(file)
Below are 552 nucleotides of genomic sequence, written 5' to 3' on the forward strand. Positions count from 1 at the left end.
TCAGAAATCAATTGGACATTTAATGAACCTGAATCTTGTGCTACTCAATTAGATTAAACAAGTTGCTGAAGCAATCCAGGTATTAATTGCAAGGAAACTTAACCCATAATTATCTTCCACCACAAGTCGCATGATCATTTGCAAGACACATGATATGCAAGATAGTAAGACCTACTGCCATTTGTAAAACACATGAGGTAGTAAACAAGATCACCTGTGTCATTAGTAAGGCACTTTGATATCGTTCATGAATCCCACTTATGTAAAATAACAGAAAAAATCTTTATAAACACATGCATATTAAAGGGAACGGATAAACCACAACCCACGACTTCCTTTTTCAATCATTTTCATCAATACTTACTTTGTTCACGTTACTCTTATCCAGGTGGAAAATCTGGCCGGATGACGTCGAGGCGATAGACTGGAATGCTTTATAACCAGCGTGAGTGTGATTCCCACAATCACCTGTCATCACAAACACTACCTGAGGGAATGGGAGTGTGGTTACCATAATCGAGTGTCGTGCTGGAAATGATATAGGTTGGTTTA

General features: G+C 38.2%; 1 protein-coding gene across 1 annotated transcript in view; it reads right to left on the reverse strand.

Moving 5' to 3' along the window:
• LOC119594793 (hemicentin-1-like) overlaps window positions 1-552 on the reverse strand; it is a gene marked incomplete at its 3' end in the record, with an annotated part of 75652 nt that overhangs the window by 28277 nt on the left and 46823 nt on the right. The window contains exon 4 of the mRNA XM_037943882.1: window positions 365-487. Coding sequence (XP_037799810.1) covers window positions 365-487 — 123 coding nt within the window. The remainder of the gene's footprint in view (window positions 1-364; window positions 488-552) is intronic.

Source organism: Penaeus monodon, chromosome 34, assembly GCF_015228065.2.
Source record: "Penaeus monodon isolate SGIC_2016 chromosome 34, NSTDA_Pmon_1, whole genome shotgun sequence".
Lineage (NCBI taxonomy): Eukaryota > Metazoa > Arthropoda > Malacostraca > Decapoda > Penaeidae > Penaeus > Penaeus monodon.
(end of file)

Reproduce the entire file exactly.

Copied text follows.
Below are 552 nucleotides of genomic sequence, written 5' to 3' on the forward strand. Positions count from 1 at the left end.
TCAGAAATCAATTGGACATTTAATGAACCTGAATCTTGTGCTACTCAATTAGATTAAACAAGTTGCTGAAGCAATCCAGGTATTAATTGCAAGGAAACTTAACCCATAATTATCTTCCACCACAAGTCGCATGATCATTTGCAAGACACATGATATGCAAGATAGTAAGACCTACTGCCATTTGTAAAACACATGAGGTAGTAAACAAGATCACCTGTGTCATTAGTAAGGCACTTTGATATCGTTCATGAATCCCACTTATGTAAAATAACAGAAAAAATCTTTATAAACACATGCATATTAAAGGGAACGGATAAACCACAACCCACGACTTCCTTTTTCAATCATTTTCATCAATACTTACTTTGTTCACGTTACTCTTATCCAGGTGGAAAATCTGGCCGGATGACGTCGAGGCGATAGACTGGAATGCTTTATAACCAGCGTGAGTGTGATTCCCACAATCACCTGTCATCACAAACACTACCTGAGGGAATGGGAGTGTGGTTACCATAATCGAGTGTCGTGCTGGAAATGATATAGGTTGGTTTA

General features: G+C 38.2%; 1 protein-coding gene across 1 annotated transcript in view; it reads right to left on the reverse strand.

Moving 5' to 3' along the window:
• LOC119594793 (hemicentin-1-like) overlaps window positions 1-552 on the reverse strand; it is a gene marked incomplete at its 3' end in the record, with an annotated part of 75652 nt that overhangs the window by 28277 nt on the left and 46823 nt on the right. The window contains exon 4 of the mRNA XM_037943882.1: window positions 365-487. Coding sequence (XP_037799810.1) covers window positions 365-487 — 123 coding nt within the window. The remainder of the gene's footprint in view (window positions 1-364; window positions 488-552) is intronic.

Source organism: Penaeus monodon, chromosome 34, assembly GCF_015228065.2.
Source record: "Penaeus monodon isolate SGIC_2016 chromosome 34, NSTDA_Pmon_1, whole genome shotgun sequence".
Lineage (NCBI taxonomy): Eukaryota > Metazoa > Arthropoda > Malacostraca > Decapoda > Penaeidae > Penaeus > Penaeus monodon.